I thought I was more or less alone with my wandering eye for new paths, new skillsets, and new areas of expertise (and, frankly, felt pretty ashamed about that across my lifetime, like it made me a quitter). But a couple of weeks ago, I came across a book called How To Be Everything, and it turns out it is written directly at me. Or, more accurately, the author seems confident that there are enough people like me that she wrote it for this large, scattered, anonymous collective called us. I was floored. She (Emilie Wapnick is the author) calls us “multipotentialites,” but there are other words for us (e.g. “polymath, generalist, Renaissance person, scanner”), in contrast to “specialists,” regular folks who really can tolerate and enjoy doing one thing for the long haul. I am only a little bit into the book, but needless to say I am quite taken by the idea that a misfit like me not only has peers but may also have something in my wide combination of interests and skills that might even be usefully combined in a career or series of careers that mainstream society could appreciate. It has me wondering: How many people out there are made for more than one gig, and how many are actually pulling it off?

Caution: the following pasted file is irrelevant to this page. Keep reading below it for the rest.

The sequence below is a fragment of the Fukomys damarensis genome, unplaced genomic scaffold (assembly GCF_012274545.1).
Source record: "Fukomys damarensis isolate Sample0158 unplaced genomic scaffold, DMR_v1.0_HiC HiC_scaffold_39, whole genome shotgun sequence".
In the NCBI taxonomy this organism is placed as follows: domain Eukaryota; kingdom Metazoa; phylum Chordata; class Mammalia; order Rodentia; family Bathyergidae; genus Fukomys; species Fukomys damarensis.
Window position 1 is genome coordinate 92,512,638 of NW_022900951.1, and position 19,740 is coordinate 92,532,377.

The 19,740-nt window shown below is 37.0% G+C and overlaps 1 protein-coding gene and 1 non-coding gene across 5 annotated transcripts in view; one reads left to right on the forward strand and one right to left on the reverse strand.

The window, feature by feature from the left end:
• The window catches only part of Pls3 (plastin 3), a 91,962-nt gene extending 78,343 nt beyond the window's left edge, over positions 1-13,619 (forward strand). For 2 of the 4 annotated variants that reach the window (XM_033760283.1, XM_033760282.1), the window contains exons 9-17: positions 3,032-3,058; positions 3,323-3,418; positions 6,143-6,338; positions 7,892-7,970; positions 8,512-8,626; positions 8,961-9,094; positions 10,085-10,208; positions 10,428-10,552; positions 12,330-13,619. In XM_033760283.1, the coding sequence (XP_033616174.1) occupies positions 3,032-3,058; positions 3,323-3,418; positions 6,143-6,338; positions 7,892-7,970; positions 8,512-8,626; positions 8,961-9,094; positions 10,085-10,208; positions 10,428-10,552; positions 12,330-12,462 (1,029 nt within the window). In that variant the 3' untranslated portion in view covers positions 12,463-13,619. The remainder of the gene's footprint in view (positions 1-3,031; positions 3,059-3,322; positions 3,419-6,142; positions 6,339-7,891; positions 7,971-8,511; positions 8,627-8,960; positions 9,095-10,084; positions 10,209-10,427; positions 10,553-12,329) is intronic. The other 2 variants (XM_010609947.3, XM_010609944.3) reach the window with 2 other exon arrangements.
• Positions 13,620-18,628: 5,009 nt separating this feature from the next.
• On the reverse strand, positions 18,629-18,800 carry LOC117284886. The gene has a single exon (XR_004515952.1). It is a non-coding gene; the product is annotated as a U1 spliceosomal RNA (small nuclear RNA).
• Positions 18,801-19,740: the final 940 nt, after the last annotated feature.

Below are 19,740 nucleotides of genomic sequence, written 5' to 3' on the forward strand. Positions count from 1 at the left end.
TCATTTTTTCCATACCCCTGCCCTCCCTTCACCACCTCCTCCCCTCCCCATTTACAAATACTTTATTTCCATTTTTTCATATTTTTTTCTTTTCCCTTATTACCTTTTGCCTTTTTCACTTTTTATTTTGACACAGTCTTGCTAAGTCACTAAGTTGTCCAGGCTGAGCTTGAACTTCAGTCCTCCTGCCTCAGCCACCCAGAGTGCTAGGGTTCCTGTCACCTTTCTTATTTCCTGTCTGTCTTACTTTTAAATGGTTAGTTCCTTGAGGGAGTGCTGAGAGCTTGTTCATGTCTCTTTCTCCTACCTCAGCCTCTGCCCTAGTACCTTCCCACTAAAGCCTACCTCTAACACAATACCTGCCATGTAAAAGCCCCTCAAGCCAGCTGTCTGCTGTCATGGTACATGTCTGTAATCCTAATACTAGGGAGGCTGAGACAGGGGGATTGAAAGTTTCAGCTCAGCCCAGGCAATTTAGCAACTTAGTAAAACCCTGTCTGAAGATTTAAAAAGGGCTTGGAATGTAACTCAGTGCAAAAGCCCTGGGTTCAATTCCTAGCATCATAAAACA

I am trying to think back on my ancestry and immediate family for clues to my proclivity for multiple passions and interests and inability to settle on just one thing forever. One of my grandfathers was a lifelong dentist but also was in charge of the family farm, so I suppose that could be something. My other grandfather managed a lumber yard, but he also liked to build homes on the side and was into the stock market. My Dad was always a business guy and has been in his same job forever, still not retired yet at 80 years old. He, too, likes the stock market, but other than reading, I have never thought of him as someone with hobbies. My Mom started as a teacher very briefly before becoming a full-time Mom, then eased back into the workforce doing some advertising and eventually selling real estate. I wouldn’t necessarily associate any of them with the “Renaissance person” or “multipotentialite” moniker. I am quite sure my inability to stay on one track has caused them all some frustration and disappointment along the way, as I am plainly the apple that fell furthest from the tree. As with most everything else, my siblings are better at staying on the expected path than I am.